Macular degeneration - Leading cause of blindness in people 60 years of age or older.  Studies suggest that exposure to UV early in life, rather than in later years, is a strong predictive factor for developing macular degeneration.  The macula is the tissue behind the eye that located in the center of the retina to provide clear central vision.  Damage to the macula causes blurred detailed vision and dull colors in the center field of vision.  

UV Spectrum 2
The sun emits three kinds of radiation: UVA, UVB, and UVC. UVC gets absorbed by most of the Earth’s atmosphere.  UVB radiation is only partially blocked and burns the skin and the eyes causing sunburns and even skin cancer.  UVA  is not filtered and can cause the most damage to vision.  90% of U.S. adults are concerned about the health effects of eye exposure to UV, but many remain uncommitted to sunglass use.

How do I select the right pair of sunglasses?

Buy from a reputable dealer, such as a store or your eye doctor’s office.  Unlike shades purchased from thrift stores or street vendors, sunglasses sold at trusted retailers meet frame and lens safety criteria set by industry standards. You can use your vision plan to purchase prescription sunglasses and some plans allow for sunglass coverage after LASIK surgery.

Make sure 100% of UVA/UVB are blocked.  Look for the label on the sunglass lenses.

Think about your activities.  Someone who plays sports or cycles may want to use a different pair of sunglasses during their daily activities for both comfort and safety.  

Select a lens color that improves clarity and reduces glare.  Different colors and tints works in different ways depending upon the activity.  Talk to one of our opticians for more details. Watch the video below on how polarized sunglasses work.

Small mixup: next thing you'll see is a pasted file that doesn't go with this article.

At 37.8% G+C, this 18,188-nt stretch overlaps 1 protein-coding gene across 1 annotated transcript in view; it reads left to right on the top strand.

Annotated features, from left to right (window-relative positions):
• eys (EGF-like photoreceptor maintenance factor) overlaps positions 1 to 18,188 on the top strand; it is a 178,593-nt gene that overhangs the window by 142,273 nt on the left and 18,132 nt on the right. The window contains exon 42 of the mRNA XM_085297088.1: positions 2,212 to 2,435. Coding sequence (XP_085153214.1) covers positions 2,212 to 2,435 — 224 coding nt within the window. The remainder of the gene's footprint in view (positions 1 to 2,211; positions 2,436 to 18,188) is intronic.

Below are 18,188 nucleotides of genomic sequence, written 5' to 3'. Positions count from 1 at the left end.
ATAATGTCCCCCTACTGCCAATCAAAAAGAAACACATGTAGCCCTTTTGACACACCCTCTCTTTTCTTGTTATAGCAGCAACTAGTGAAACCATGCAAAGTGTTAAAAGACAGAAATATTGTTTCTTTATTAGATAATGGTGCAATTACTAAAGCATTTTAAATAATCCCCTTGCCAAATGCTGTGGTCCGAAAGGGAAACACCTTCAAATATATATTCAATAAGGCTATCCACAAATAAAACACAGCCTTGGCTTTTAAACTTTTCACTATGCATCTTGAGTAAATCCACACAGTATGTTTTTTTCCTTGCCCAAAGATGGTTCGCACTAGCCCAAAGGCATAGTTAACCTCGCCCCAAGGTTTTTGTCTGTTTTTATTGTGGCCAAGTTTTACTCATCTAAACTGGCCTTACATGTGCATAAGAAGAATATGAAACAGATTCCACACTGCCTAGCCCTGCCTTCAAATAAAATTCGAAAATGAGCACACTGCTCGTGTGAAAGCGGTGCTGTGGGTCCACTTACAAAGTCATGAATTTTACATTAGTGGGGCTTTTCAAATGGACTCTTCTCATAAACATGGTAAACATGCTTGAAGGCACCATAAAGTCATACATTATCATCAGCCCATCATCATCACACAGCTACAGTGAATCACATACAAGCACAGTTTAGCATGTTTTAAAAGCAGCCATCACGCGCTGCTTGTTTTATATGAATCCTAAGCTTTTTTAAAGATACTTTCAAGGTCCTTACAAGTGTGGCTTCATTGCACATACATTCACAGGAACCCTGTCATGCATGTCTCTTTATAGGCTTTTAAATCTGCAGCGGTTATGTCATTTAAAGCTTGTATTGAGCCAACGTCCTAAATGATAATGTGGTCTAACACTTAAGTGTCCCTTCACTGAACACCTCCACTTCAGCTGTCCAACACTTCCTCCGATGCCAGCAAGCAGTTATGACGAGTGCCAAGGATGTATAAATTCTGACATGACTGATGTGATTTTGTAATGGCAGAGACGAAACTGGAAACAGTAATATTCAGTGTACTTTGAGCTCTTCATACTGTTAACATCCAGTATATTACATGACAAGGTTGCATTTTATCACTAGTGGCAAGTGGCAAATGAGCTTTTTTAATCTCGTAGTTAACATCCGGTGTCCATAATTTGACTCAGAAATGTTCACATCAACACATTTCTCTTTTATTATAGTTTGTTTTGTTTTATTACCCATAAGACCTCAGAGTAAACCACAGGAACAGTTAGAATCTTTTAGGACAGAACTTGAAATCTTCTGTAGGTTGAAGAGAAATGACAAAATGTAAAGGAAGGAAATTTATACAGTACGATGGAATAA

back to school

 By Michael Duong, O.D., F.A.A.O

School is starting up again soon, now is the time to schedule an eye examination for your child.

Problems such as nearsightedness, farsightedness, and astigmatism can cause difficulty with learning in the classroom.  It you cannot see, then you cannot learn.  The visual skills necessary for learning include eye movement, eye teaming, eye focusing, eye alignment, and visual perception ( the ability to process what the eyes see).  Many students may be unaware of problems with their eyes or may not be able to verbalize their eye problems.  Parents should look for common symptoms including:


  • Short attention span
  • Unable to finish school work
  • Poor reading comprehension
  • Tendency to cover one eye
  • Frequent blinking or eye rubbing
  • Frequent headaches

Many of the symptoms above can be misdiagnosed for ADHD or dyslexia when in fact the child has a vision problem.  80 percent of what we learn is through our eyes.  Having an undiagnosed vision problem can have a negative effect on learning, social situations, and confidence.  

Good Vision is not just 20/20

The school screening done at the school can measure how a child see’s at a distance but does not evaluate the visual skills necessary for learning.  Measuring how well a child can see 20/20 is just one component of a complete eye examination.  A comprehensive eye exam also includes color vision testing, eye tracking, eye movement, eye alignment,  and depth perception.  In addition, the eye health portion exam includes evaluating the outer and inner structures of the eyes.